It’s always sad to say goodbye to summer, but that just means the cooler days of fall are right around the corner.
Fall is our favorite season and we look forward to hiking through the changing leaves with our pups, sipping cider around campfires and, hopefully, doing some good foraging. And it will be even more exciting when we get to do this in different parts of the country.
We love the idea of foraging wild ingredients for salads, side dishes, and drinks. However, with so many wild foods that grow along hiking trails and streams, it can be a little overwhelming.
So, we’re going to play it safe and start slow with some easy to identify wild edibles.
We’ve broken it down into 4 main categories and we suggest having one or two in mind when heading out, because even if you’re not picking right now, it’s good to go out and familiarize yourself with them.
Berries & Fruits
- Blackberries/Raspberries/Elderberries: Sweet ripe berries can be foraged late summer into fall. Never eat unfamiliar berries in the wild. Make sure you can identify the plant without berries on it. Fresh berries spoil quickly, so they should be used the same day they are picked. Learn More
- Apples: Everyone knows what apples look like, and if you’re lucky enough to find a couple of trees on a walk, grab a few ripe ones and taste them. Sweet ones can be used just like popular cultivated varieties. The more bitter “crab apples” make excellent ciders & wine. Learn More
- Rose Hips: If you have rose bushes, you can find these in your own backyard. These are the fruit of the rose that look like large berries in late fall. Discard the seeds and use the flesh to make syrup or jelly. Turn them into wine or dry them for tea. Learn More
Caution: Make certain the rose bushes haven’t been sprayed with pesticides or any other chemicals. Yuck!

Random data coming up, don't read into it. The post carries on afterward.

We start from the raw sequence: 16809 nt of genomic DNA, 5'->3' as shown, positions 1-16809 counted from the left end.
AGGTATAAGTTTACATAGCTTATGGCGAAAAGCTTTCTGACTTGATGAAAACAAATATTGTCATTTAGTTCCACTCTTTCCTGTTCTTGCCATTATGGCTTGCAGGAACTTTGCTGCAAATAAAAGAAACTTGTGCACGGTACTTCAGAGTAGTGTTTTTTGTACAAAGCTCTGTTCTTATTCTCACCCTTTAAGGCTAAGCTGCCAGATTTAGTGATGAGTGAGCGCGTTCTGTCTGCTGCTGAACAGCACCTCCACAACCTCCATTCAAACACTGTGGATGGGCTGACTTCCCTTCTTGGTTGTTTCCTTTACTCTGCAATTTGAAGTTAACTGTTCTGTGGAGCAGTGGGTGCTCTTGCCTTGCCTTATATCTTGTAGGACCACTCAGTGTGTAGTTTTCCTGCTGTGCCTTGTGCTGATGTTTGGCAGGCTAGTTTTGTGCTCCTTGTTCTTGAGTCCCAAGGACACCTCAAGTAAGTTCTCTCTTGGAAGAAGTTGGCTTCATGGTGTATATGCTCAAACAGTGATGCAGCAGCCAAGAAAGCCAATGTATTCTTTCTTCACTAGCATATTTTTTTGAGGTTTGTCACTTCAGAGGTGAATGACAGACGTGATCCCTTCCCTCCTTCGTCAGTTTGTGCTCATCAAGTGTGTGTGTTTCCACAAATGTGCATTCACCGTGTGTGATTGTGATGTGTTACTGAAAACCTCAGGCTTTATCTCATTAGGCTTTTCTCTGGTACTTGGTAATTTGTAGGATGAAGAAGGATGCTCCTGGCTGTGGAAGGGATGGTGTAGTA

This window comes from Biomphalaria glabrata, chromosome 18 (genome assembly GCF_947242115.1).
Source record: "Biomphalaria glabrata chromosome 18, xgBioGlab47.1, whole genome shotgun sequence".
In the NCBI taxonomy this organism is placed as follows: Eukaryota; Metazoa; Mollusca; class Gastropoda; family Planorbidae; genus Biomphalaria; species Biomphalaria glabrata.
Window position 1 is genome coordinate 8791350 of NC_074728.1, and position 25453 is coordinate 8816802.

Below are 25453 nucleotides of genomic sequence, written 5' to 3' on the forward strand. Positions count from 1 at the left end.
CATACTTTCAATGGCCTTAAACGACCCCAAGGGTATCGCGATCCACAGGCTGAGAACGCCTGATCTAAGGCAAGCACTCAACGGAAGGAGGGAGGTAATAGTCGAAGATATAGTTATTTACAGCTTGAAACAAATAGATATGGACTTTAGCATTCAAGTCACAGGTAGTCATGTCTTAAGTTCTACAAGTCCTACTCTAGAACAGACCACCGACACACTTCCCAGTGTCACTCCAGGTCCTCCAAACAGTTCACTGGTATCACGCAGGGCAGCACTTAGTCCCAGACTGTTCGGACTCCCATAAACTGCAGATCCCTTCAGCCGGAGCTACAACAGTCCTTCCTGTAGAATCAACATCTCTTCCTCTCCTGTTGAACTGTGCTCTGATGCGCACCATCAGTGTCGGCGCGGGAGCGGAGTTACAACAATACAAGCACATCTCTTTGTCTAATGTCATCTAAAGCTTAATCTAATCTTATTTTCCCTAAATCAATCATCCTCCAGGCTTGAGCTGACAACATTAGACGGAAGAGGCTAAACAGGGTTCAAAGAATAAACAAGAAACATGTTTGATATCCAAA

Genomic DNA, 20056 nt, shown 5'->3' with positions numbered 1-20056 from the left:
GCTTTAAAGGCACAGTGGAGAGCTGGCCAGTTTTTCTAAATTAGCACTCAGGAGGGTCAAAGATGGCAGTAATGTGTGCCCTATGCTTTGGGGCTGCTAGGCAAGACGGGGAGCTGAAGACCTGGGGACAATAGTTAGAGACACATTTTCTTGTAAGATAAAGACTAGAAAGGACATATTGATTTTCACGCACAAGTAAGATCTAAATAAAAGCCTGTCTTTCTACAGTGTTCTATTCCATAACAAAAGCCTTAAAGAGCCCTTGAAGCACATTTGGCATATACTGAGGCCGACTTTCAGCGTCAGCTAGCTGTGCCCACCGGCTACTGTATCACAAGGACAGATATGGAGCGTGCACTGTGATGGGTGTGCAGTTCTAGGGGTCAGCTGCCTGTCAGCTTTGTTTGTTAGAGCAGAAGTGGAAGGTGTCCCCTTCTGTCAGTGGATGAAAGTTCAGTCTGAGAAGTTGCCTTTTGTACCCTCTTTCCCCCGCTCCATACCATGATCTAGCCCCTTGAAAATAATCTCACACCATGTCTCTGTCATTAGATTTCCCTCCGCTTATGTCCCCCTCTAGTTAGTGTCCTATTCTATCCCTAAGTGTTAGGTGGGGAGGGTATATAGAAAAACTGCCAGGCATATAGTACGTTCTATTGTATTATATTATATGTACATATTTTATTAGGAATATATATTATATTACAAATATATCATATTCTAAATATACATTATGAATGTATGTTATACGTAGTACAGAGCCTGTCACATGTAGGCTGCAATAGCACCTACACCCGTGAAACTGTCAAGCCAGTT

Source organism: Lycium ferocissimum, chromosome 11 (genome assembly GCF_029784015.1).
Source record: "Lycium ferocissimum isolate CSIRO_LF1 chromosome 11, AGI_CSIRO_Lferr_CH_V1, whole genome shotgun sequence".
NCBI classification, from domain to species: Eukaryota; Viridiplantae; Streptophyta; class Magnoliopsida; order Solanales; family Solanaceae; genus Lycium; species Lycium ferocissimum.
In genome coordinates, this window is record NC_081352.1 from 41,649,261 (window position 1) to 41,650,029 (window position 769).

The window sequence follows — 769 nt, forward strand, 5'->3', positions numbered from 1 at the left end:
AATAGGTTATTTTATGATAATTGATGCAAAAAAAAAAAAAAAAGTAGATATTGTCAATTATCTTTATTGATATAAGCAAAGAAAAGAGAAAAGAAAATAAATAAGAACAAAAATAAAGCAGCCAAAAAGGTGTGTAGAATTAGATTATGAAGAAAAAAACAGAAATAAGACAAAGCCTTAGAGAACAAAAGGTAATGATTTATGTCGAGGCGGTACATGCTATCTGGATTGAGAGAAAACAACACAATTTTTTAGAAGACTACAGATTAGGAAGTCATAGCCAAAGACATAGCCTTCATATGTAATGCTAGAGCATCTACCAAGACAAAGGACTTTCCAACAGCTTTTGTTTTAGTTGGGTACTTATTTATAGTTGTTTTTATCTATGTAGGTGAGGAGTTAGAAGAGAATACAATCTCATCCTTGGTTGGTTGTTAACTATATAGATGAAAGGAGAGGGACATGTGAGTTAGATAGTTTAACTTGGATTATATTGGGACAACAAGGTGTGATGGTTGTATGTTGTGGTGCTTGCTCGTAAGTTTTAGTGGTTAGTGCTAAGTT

- Cattails: The roots are tubers that, once peeled and cooked, have a potato-like flavor. They are a great source of starch for flatbreads and as a soup thickener. Roots can also be dried and made into flour. Learn More
- Dandelion Root: The roots of this common flower are a natural detoxifier and when roasted it can be used as a caffeine free coffee replacement. It’s best to harvest the root in late fall or early spring, as the plant stores up its energy and vitamins in the roots. Learn More
- Chicory: A cousin to the dandelion, its bitter roots aid in digestion, contain inulin for your gut bacteria, and are also used as a detoxifier. Most recipes recommend roasting it, which makes it easier to store and use. Learn More
- Sweet Chestnut: These prickly shells are easy to spot, but wait until mid to late fall to forage when they are a deep reddish brown all over. Find shells that are only open slightly, and roll on the ground to retrieve the nut inside. Soak then roast/dehydrate the nuts for long term storage. Learn More
- Pear-Shaped & Giant Puffball Mushrooms: Amongst the easiest mushrooms to identify, these mushrooms grow on decaying logs, debris, and open pasture. With colors ranging from white to olive brown, only the white ones should be picked for eating. Learn More
- Hen of the Woods: This giant mushroom has a greyish brown cap and often blends in with fallen leaves, however the size often gives it away. Delicious in a variety of dishes, it can also be canned and/or frozen. Learn More
- Oyster Mushrooms: These delicate greyish-brown mushrooms are wonderful when sauteed with onions and garlic. It’s a prolific fall variety found in dry creek beds and around softwood trees. Learn More
Rules to follow:
Never eat anything you cannot 110% identify. Double and triple check. Ask a local expert and consult professional field guides. It is not worth the risk of poisoning yourself.
Do not forage along busy roadsides, highways, train tracks or commercial growing fields where chemicals may have been sprayed. Do some research on the area where you plan to forage.
Always locate the owner of the property where you want to forage and ask for permission first. Do not assume a property is public domain or abandoned just because you do not see any structures around. Research the laws in the area pertaining to foraging on public lands and green spaces and obey them.
Do not take more than you need. Always leave as much of the plant as possible so that it can survive and propagate, meaning more for next year. Research the plants you want to forage for and make sure they are not at risk of becoming endangered or already endangered. If they are, leave them be or, better yet, grow them in your garden instead.